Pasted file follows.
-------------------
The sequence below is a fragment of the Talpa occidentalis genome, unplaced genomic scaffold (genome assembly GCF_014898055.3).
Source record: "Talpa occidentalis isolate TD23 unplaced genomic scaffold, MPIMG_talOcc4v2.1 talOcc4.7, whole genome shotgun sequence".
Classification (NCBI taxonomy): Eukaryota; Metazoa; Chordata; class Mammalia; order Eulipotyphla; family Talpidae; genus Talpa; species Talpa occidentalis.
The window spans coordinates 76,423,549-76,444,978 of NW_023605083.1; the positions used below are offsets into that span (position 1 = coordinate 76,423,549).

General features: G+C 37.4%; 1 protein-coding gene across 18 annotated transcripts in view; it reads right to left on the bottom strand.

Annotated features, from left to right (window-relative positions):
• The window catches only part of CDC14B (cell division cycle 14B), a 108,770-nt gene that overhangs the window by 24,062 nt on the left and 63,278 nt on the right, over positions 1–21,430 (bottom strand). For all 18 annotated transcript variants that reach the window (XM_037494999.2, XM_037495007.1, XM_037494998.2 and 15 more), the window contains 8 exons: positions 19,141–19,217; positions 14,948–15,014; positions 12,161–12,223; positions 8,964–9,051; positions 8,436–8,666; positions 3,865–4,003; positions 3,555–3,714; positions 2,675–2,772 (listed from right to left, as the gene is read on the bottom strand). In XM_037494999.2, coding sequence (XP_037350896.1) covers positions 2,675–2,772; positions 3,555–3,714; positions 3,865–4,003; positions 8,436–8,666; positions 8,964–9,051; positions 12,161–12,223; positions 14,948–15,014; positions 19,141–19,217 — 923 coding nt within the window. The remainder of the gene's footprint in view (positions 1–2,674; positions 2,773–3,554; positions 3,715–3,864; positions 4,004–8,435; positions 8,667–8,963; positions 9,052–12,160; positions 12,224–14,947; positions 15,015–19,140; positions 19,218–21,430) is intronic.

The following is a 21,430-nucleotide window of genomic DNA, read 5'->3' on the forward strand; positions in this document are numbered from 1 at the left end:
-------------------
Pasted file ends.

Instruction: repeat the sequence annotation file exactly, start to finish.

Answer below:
The sequence below is a fragment of the Talpa occidentalis genome, unplaced genomic scaffold (genome assembly GCF_014898055.3).
Source record: "Talpa occidentalis isolate TD23 unplaced genomic scaffold, MPIMG_talOcc4v2.1 talOcc4.7, whole genome shotgun sequence".
Classification (NCBI taxonomy): Eukaryota; Metazoa; Chordata; class Mammalia; order Eulipotyphla; family Talpidae; genus Talpa; species Talpa occidentalis.
The window spans coordinates 76,423,549-76,444,978 of NW_023605083.1; the positions used below are offsets into that span (position 1 = coordinate 76,423,549).

General features: G+C 37.4%; 1 protein-coding gene across 18 annotated transcripts in view; it reads right to left on the bottom strand.

Annotated features, from left to right (window-relative positions):
• The window catches only part of CDC14B (cell division cycle 14B), a 108,770-nt gene that overhangs the window by 24,062 nt on the left and 63,278 nt on the right, over positions 1–21,430 (bottom strand). For all 18 annotated transcript variants that reach the window (XM_037494999.2, XM_037495007.1, XM_037494998.2 and 15 more), the window contains 8 exons: positions 19,141–19,217; positions 14,948–15,014; positions 12,161–12,223; positions 8,964–9,051; positions 8,436–8,666; positions 3,865–4,003; positions 3,555–3,714; positions 2,675–2,772 (listed from right to left, as the gene is read on the bottom strand). In XM_037494999.2, coding sequence (XP_037350896.1) covers positions 2,675–2,772; positions 3,555–3,714; positions 3,865–4,003; positions 8,436–8,666; positions 8,964–9,051; positions 12,161–12,223; positions 14,948–15,014; positions 19,141–19,217 — 923 coding nt within the window. The remainder of the gene's footprint in view (positions 1–2,674; positions 2,773–3,554; positions 3,715–3,864; positions 4,004–8,435; positions 8,667–8,963; positions 9,052–12,160; positions 12,224–14,947; positions 15,015–19,140; positions 19,218–21,430) is intronic.

The following is a 21,430-nucleotide window of genomic DNA, read 5'->3' on the forward strand; positions in this document are numbered from 1 at the left end: